Thursday, November 25, 2004

It’s not cricket

It was fascinating to hear Commons leader (and former Europe minister) Peter Hain condemn Mugabe’s "murderous rule" today, and his frank admission that he did not believe the England cricket team should be visiting Zimbabwe.

And, for such a senior member of the government, he was remarkably outspoken, describing the situation in Zimbabwe as "outrageous", saying President Mugabe’s power was "tyrannical". But he then continued: "We are opposed to this tour, we wish it hadn’t happened but the England Cricket Board is not a department of the government and it’s free to make its own decisions."

However, as always, Hain is being a more than a little disingenuous. The problem for the ECB is that is it contractually bound to fulfil its international fixtures, on pain of a substantial penalty - unless prevented from doing so by force majeur. But that force could include a government ban on nationals travelling to Zimbabwe, in which case the ECB could have called off the matches without penalty.

So, if Hain is so convinced that the tour should not go ahead, and he is clearly an influential member of the government, why did he not press for such a simple and attractive solution? After all, it was the sports ban on South Africa which is widely credited with breaking the grip of apartheid in South Africa.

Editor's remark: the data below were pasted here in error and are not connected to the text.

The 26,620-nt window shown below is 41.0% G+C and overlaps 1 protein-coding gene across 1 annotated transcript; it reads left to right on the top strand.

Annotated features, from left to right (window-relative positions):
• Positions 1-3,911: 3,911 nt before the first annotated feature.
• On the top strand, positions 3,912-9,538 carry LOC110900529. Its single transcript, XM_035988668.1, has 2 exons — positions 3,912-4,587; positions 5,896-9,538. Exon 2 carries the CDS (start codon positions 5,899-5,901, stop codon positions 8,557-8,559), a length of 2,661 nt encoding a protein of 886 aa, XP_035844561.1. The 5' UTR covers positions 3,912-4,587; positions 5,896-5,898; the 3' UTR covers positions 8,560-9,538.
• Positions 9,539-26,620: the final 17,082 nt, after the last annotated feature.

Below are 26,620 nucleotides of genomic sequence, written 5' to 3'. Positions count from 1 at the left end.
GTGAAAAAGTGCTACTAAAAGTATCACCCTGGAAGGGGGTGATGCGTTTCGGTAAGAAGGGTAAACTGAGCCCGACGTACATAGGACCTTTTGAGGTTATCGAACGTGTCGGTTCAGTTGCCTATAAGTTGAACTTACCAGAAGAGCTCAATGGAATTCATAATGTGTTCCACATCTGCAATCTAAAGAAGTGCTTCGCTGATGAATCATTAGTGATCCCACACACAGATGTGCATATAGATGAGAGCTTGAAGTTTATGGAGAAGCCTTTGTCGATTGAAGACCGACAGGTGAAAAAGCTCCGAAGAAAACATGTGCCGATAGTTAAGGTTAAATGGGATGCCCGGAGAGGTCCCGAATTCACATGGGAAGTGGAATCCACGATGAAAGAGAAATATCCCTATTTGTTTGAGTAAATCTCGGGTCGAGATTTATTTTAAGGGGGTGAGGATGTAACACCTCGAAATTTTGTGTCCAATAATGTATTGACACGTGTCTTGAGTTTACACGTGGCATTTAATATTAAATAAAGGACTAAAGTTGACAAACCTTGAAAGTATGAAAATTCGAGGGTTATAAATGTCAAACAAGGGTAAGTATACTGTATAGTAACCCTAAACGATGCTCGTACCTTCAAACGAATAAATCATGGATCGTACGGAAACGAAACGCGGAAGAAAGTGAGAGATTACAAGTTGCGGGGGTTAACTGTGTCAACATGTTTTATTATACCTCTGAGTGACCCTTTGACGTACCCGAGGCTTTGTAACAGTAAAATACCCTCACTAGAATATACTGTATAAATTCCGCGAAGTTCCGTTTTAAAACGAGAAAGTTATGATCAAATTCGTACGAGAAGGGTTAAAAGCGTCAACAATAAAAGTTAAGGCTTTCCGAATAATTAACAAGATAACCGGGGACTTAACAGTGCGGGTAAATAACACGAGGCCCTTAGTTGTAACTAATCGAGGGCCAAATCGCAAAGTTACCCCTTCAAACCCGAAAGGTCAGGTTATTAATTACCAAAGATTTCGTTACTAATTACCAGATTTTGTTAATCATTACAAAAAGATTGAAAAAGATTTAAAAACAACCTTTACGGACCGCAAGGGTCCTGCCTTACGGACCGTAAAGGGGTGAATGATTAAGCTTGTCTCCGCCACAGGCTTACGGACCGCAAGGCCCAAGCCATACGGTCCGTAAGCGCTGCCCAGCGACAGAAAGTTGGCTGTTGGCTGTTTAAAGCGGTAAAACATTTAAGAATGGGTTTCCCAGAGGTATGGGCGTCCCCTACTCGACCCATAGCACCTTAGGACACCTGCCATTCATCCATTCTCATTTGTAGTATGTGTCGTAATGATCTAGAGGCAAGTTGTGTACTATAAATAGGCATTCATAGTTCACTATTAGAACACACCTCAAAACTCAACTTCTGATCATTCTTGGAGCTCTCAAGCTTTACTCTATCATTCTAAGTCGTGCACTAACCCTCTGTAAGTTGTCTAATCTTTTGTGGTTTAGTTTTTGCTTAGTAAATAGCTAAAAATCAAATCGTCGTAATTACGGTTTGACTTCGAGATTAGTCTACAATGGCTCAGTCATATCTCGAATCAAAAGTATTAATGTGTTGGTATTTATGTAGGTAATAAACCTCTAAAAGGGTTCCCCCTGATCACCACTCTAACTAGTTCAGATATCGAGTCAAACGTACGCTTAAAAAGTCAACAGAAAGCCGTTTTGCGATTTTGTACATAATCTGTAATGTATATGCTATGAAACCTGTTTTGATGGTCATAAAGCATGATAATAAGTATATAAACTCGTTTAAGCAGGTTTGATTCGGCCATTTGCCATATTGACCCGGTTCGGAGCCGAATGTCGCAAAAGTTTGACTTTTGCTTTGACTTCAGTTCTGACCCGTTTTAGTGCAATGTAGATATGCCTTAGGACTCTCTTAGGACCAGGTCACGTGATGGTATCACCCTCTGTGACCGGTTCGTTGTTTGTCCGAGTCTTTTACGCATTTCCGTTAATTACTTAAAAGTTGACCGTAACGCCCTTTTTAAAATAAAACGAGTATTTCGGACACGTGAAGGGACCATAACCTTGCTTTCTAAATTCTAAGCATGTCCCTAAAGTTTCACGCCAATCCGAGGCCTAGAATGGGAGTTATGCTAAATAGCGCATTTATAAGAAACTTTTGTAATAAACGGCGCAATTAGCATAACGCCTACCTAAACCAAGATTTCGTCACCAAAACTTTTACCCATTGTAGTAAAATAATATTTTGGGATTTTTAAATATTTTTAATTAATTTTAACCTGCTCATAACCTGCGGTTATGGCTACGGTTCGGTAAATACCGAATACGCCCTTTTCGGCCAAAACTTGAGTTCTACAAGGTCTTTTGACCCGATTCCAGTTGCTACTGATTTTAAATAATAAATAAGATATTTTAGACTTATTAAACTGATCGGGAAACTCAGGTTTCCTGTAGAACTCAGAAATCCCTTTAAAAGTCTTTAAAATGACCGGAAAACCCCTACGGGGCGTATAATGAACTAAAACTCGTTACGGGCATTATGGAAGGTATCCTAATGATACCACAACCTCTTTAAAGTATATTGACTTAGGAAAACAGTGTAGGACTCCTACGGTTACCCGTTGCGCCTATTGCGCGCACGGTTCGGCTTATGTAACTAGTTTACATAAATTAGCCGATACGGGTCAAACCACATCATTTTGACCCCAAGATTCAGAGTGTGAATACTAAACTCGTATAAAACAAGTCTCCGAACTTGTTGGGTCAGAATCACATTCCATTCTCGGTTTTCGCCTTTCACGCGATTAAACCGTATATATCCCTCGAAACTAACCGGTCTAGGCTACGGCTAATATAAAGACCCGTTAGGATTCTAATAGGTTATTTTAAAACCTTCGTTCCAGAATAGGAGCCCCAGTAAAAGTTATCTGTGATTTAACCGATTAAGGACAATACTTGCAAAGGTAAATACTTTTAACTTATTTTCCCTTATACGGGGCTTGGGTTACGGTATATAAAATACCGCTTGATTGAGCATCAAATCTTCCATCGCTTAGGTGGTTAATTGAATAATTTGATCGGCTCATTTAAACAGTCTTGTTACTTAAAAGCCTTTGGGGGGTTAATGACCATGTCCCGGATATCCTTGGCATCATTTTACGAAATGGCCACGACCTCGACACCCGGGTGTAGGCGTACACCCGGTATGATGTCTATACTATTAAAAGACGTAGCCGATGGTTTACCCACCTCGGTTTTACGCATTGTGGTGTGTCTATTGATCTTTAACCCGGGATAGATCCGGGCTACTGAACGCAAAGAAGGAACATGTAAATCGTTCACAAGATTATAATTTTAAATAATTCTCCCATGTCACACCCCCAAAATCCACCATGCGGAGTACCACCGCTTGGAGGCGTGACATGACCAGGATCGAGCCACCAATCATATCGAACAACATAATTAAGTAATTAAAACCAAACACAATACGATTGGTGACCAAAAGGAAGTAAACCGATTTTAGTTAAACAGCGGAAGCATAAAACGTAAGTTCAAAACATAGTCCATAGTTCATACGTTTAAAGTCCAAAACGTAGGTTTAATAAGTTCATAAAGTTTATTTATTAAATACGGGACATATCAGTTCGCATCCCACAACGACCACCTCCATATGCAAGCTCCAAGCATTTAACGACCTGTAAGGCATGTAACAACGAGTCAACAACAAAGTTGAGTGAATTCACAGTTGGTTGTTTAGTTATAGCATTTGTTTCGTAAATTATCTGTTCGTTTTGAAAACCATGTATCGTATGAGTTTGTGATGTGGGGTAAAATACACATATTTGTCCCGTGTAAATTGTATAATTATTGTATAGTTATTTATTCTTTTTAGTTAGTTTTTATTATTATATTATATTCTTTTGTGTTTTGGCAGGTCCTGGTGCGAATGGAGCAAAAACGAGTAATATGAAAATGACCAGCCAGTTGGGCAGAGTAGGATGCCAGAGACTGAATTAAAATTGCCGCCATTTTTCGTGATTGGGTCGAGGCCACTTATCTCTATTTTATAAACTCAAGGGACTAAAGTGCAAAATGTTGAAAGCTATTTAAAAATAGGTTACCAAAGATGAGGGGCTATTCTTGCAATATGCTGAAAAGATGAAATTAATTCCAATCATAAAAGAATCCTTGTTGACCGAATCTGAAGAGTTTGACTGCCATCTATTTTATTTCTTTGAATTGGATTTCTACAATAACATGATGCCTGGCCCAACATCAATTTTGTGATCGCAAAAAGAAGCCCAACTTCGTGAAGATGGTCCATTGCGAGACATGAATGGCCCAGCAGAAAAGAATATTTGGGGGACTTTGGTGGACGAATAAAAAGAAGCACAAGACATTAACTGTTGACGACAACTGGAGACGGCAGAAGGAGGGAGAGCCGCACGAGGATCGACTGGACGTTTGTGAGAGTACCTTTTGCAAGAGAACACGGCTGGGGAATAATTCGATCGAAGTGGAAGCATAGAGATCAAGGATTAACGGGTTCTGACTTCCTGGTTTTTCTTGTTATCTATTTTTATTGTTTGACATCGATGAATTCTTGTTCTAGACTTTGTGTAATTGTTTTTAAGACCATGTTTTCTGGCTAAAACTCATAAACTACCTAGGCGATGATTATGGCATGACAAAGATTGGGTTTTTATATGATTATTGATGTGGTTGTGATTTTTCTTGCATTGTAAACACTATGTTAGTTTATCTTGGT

The answer, is seems, is also remarkably simple. The UK no longer has the power to dictate its own foreign policy over Zimbabwe. Under the terms of the Common Foreign and Security Policy, the UK government has agreed to a "common position" on Zimbabwe which, once agreed, prevents any member state from taking unilateral action.

The only the way that the UK could now take any action to prevent our cricketers being used by Mugabe as a "political tool" is with the permission of the EU – which has not been asked for, probably on the basis that it would not be given. Thus, poor little Hain, despite his enthusiasm for "Europe", is left squawking impotently on the sidelines.

Had we still the freedom to act independently, perhaps a better option might be to send in a battalion of paras – Mugabe’s regime is so rotten that it would probably collapse at the first sight of a red beret.

But we can’t afford this, I hear you all cry! Well, an infantry battalion costs something like £10 million a year. We have 78 MEPs which cost us £1.2 million a year each – just over £90 million, or nine infantry battalions. Simple really – we ditch the MEPs. And which would bring us more influence on the international stage: 78 MEPs or nine infantry battalions? Another no-brainer.

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